The case used here is the classic 39mm Elegance case designed by Nobuhiro Kosugi. Many modern Grand Seiko references have harsh angles to really amplify the beauty of the Zaratsu polishing, but this design is softer, dressier, and leaves an entirely different impression than something like a 44GS derived case. While the impressive polishing might not be as immediately obvious from across a room, upon close inspection the finishing will certainly hold up, both on the case and dial. The hands are impossibly sharp, and each marker is faceted and brought to the same no-distortion shine as the Zaratsu polished elements on the case.
The Toge is powered by the 9S66 caliber, a GMT movement with an independently set hour hand for local time, and a date at 3:00. While this movement is not as high end as the high beat rate movements found in other recent Grand Seiko offerings, it’s still finished to the same standards, adjusted to tolerances of -3 to +5 seconds per day, and makes use of Grand Seiko’s MEMS technology to ensure the highest levels of efficiency and chronometry.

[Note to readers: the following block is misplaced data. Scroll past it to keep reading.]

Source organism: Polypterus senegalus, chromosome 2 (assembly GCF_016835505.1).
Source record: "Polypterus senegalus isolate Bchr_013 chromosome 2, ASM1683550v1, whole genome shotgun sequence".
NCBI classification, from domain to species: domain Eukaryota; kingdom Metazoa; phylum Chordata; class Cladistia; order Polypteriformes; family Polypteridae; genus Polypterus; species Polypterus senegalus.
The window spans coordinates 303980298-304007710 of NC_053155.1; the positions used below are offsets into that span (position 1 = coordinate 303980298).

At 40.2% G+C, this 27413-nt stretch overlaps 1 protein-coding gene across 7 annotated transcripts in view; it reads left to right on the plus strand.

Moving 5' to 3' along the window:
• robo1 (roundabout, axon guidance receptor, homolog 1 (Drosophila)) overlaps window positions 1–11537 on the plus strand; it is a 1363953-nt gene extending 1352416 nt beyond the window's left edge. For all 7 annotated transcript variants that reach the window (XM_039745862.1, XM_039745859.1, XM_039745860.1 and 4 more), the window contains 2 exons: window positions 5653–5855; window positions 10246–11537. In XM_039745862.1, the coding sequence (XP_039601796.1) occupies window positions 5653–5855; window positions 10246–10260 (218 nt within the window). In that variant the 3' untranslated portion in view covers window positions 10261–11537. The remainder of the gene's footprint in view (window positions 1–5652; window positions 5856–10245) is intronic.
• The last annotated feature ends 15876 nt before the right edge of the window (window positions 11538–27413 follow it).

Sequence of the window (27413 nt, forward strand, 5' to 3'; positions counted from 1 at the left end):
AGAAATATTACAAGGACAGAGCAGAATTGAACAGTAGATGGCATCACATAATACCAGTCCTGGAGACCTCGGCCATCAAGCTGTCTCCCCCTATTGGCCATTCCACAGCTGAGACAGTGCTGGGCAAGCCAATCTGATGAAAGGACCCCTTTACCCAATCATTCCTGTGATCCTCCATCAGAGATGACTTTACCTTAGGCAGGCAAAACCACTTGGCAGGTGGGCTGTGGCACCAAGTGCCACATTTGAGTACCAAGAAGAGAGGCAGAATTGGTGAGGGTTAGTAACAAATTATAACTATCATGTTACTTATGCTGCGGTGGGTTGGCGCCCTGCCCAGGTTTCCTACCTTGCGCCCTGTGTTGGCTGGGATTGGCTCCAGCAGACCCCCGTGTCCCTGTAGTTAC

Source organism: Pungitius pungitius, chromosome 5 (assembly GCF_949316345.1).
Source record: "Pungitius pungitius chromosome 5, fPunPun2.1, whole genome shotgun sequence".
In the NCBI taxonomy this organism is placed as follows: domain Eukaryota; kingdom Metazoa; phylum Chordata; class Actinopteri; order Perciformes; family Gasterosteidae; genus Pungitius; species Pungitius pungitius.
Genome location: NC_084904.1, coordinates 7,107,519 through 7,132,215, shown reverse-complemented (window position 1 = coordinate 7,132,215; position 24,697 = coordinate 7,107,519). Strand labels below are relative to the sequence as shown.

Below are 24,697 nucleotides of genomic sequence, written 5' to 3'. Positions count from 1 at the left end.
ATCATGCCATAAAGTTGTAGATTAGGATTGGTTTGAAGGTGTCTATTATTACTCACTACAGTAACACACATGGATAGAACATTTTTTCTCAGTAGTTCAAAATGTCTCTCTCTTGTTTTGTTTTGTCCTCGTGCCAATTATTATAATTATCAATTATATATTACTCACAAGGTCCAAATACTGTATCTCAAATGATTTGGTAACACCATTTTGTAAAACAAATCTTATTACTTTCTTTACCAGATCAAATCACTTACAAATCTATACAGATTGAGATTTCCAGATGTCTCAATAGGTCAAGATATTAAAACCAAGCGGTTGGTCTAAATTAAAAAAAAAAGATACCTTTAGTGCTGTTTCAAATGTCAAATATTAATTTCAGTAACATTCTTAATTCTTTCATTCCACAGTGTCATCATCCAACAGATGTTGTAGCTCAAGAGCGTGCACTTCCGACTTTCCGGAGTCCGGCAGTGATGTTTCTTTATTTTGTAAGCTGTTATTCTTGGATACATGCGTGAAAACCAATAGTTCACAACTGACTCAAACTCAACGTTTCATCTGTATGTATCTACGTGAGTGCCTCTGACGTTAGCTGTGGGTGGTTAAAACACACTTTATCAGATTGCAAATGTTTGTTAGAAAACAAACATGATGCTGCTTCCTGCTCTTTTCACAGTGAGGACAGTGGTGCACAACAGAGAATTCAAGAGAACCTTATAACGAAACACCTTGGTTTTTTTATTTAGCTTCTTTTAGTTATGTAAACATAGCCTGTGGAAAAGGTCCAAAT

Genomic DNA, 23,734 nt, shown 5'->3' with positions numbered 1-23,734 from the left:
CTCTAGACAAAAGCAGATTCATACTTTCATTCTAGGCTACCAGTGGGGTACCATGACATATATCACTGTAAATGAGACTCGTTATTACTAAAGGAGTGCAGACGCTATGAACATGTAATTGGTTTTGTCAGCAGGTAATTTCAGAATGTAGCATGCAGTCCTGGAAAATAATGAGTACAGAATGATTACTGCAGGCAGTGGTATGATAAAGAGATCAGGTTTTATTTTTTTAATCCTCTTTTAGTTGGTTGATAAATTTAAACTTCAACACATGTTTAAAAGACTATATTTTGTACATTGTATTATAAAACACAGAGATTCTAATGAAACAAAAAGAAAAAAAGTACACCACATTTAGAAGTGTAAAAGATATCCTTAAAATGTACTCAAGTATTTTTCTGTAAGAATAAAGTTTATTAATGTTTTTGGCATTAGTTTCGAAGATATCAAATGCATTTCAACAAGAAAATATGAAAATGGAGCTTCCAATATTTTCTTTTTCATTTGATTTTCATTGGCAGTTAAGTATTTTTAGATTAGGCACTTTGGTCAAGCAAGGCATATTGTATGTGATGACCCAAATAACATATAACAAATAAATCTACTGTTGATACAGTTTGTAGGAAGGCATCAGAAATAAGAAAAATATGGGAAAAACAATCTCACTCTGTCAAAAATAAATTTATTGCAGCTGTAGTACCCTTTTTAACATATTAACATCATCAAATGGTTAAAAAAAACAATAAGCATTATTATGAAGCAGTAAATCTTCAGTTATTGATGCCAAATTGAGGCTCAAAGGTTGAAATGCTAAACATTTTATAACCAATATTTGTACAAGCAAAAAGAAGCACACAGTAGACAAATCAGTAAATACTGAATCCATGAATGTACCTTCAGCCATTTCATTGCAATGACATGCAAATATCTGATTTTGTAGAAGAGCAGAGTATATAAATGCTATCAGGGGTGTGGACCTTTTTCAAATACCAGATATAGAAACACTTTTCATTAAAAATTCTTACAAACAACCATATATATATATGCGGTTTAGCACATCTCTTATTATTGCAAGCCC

The Toge is essentially a more colorful take on the SBGM221, reviewed here, and like that watch it seems to capture much of what is appealing about Grand Seiko, but in a subtle and somewhat more conservative way. Here we have a GMT, perhaps the brand’s signature complication at this point, with a dial that is meant to stun (and with a poetic and fun backstory), and a case that wears well on any wrist.
The new Grand Seiko Toge is available exclusively through Watches of Switzerland and select Mayors locations, with a retail price of $5,200. Additionally, visiting the Grand Seiko USA, Grand Seiko UK, Watches of Switzerland, and Mayors social media hubs on Instagram and Facebook allows users to try the watch on through an augmented reality (AR) filter, a first for Grand Seiko. Grand Seiko